New York Typhoid Outbreak Traced To S.S. Massilia
By James Donahue
The French passenger liner S. S. Massilia is best remembered by historians as the ship that carried
an impoverished, lice-infested manifest of passengers from Europe who were infected with the dreaded typhoid fever.
After the disease broke out on the Lower East Side in the winter of 1892, doctors traced its source
to third class Russian-Jewish immigrants who had arrived that winter on the Massilia. The Health Department rounded up all
of the passengers and anyone who had contact with them and quarantined them on North Brother Island, a 16-acre island that
assured they would be separated from the city-at-large.
Unfortunately, people in first and second class cabins, who were not infected, and many other healthy
New Yorkers were caught up in the mesh and consequently infected by typhus and other infectious diseases because of the close
quarters and unsanitary living conditions they had on the island.
Medical experts knew very little about disease in those days and it was not known that typhoid was
carried by lice. Once the exposed people were forced to live in confined quarters with the others, in conditions that created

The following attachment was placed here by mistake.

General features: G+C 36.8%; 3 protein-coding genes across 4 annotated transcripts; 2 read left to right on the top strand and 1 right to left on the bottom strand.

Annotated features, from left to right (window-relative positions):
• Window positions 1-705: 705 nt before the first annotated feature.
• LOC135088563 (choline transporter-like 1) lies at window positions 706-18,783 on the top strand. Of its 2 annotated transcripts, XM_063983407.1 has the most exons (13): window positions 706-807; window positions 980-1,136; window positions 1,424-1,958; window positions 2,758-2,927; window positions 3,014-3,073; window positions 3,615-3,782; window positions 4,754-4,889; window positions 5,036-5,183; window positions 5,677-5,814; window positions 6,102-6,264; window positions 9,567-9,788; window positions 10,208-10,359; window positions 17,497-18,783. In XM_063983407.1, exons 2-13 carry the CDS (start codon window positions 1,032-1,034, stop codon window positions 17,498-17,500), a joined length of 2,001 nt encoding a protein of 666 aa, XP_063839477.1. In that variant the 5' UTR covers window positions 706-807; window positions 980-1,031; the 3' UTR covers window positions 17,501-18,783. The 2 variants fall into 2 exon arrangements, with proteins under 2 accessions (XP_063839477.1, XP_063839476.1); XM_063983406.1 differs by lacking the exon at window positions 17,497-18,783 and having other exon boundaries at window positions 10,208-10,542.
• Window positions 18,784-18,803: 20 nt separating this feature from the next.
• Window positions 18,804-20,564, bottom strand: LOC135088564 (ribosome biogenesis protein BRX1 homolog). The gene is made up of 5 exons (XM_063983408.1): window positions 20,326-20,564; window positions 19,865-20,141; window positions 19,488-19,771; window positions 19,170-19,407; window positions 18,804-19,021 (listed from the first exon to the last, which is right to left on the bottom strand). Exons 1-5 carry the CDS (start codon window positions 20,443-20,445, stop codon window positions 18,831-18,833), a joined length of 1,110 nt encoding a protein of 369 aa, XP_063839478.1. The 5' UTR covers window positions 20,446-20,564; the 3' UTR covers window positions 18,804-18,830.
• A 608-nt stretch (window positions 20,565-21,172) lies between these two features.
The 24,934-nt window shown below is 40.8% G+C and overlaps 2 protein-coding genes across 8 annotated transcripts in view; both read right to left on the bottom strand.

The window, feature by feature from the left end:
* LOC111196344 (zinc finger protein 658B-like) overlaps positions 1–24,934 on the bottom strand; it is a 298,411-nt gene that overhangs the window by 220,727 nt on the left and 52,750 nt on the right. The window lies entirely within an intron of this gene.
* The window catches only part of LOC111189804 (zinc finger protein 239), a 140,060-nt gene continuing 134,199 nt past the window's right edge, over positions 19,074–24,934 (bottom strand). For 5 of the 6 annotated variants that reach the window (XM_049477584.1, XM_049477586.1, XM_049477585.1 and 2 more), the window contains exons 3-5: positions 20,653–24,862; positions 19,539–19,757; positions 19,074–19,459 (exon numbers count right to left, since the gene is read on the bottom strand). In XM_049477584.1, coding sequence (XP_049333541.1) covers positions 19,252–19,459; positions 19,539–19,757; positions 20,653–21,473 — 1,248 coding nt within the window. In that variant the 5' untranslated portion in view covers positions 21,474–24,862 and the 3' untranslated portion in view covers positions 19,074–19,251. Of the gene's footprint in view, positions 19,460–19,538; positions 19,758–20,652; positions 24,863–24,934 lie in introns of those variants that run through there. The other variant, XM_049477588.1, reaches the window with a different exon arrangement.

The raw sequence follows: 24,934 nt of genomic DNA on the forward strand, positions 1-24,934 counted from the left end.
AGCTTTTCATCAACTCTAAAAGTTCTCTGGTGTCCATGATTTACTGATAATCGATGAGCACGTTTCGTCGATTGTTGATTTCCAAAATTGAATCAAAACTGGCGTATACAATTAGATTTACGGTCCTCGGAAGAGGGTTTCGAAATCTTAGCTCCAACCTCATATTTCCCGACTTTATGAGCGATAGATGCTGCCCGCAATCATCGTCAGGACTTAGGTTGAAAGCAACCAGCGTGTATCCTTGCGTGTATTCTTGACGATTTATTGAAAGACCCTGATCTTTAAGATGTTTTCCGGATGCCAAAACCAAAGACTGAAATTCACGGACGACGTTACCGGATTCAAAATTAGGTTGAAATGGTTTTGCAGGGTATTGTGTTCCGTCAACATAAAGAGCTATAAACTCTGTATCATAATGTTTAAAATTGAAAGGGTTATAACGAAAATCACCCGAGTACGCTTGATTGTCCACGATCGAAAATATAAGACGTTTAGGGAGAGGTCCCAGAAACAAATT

a perfect breeding ground for the lice to multiply, the disease ran ramped.
The Massilia was built in Dundee in 1890 for the Fabre Line of Marseilles. She was not a large ship,
measuring 340 feet in length. She had a single funnel, two masts, and could reach a speed of 11 knots.
The vessel offered accommodation for up to 1,250 passengers in first, second and third classes.
The ship was sold to Italian owners in 1906, and then reverted to French ownership again in 1908,
all the time steaming on the same route between Marseilles and New York. The Massilia was scrapped in Italy after that. The
date was either 1910 or 1917.